The Science, Politics, and Ontology of Life-Philosophy

New York: Bloomsbury Academic (2013)
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Abstract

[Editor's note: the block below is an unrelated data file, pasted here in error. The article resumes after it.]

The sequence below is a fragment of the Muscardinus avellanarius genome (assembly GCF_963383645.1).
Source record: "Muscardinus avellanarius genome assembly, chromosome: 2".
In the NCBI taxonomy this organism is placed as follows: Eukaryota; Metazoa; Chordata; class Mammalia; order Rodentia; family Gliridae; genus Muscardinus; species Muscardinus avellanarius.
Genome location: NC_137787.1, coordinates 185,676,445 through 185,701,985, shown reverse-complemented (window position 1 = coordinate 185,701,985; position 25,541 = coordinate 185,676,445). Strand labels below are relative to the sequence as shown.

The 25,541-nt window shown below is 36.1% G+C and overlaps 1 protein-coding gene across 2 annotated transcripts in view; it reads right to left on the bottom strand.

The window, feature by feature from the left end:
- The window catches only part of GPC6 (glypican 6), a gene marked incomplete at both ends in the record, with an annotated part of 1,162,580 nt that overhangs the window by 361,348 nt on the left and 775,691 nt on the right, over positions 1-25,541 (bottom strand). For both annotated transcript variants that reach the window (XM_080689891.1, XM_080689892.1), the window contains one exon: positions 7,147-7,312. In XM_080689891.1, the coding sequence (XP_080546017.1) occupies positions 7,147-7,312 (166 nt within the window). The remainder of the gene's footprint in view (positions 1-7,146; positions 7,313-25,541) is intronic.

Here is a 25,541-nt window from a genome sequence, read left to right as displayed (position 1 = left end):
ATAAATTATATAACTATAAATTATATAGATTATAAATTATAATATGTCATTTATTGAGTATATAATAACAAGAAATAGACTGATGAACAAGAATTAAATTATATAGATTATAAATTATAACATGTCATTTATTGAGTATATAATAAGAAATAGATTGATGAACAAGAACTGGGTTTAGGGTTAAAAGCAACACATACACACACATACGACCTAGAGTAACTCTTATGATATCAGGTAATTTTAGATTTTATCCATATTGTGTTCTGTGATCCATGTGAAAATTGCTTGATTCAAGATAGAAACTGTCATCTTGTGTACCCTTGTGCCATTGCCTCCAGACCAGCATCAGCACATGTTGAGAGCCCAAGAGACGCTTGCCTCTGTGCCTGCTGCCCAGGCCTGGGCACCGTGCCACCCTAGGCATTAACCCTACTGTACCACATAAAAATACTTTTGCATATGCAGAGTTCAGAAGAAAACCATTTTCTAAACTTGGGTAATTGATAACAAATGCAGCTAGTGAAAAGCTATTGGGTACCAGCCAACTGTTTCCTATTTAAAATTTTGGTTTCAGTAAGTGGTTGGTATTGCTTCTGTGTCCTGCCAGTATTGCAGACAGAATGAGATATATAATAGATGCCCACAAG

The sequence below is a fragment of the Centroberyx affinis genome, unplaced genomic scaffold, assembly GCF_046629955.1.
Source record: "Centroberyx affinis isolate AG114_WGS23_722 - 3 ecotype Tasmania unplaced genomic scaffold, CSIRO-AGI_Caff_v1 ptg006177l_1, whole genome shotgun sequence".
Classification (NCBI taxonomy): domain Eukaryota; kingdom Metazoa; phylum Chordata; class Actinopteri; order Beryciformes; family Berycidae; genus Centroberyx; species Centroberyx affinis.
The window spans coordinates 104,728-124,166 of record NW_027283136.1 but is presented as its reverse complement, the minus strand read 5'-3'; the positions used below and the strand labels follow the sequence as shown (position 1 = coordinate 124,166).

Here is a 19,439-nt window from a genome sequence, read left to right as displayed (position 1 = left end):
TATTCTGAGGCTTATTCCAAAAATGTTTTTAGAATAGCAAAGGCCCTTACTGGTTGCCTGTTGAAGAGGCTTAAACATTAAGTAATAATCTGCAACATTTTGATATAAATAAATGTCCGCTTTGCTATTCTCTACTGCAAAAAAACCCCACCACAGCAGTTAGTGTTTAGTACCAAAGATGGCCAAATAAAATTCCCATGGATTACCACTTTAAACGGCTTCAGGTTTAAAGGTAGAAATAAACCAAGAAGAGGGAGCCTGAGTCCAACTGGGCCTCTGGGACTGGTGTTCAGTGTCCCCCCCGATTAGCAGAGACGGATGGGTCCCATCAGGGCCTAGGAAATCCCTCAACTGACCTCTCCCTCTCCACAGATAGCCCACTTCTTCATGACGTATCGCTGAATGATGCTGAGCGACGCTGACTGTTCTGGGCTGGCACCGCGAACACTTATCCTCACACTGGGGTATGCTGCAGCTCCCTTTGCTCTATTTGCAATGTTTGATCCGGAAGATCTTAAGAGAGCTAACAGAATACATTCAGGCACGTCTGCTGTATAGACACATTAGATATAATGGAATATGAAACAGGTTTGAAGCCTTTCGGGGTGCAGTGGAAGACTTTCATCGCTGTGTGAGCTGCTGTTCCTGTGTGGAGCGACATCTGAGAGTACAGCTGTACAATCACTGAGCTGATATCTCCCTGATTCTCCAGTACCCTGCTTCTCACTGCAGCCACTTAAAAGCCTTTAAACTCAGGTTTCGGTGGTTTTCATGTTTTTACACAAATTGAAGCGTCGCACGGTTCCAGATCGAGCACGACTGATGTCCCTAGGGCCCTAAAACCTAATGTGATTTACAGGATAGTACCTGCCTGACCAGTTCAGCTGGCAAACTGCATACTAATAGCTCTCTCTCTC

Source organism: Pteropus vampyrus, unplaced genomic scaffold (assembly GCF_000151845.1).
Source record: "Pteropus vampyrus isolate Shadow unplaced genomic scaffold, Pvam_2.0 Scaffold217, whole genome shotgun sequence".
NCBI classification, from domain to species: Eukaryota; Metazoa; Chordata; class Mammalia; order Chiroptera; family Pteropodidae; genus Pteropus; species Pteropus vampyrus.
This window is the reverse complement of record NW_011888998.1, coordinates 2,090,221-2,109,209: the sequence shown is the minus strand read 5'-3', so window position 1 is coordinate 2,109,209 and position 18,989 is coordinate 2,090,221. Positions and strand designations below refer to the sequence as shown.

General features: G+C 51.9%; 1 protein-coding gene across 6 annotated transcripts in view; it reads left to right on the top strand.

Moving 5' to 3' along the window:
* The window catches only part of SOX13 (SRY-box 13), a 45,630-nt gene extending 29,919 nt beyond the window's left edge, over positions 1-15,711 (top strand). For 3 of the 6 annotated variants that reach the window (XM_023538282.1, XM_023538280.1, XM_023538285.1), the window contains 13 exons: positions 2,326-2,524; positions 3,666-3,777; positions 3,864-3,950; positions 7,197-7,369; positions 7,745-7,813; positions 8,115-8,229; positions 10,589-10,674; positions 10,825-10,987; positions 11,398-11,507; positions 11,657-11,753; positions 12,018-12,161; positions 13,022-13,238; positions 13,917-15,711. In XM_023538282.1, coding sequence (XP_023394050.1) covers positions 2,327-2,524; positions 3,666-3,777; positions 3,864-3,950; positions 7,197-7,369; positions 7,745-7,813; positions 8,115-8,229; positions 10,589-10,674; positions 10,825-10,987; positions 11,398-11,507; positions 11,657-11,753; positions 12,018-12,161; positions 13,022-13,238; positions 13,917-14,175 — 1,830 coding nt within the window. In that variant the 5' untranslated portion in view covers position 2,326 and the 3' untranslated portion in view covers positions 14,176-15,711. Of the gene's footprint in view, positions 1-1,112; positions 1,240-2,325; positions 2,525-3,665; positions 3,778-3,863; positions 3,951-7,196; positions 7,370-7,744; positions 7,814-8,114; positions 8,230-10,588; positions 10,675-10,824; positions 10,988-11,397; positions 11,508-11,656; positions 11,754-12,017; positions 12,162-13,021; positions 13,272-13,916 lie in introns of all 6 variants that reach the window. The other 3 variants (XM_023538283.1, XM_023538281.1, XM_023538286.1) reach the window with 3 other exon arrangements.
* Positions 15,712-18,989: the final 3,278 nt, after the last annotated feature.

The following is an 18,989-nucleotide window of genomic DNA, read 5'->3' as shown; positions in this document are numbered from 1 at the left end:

Lebensphilosophie, central to nineteenth-century philosophical thought, is concerned with the meaning, value and purpose of life. In this much-needed study, historical lebensphilosophie is returned to the core of philosophical investigations and revealed in the contemporary ascendency of 'life' in philosophical thinking. Scholars from aesthetics, bioethics and ontology examine how the notion of life has made its way into contemporary philosophical discussions. They identify three main themes: the shift toward biological and technological views of life, altering Dilthey and Nietzsche's emphasis on historical life over biological life; the relationship between biopolitics and political liberalism and the re-emergence of the idea of life - so important for the traditional life-philosophers - in recent discussions about care of the self, existential gratitude skepticism and the emotions. Anticipating new directions of philosophical thinking, this study restores a vital school of thought to crucial discussions about the dangers of contemporary politics and the threat of new technologies.

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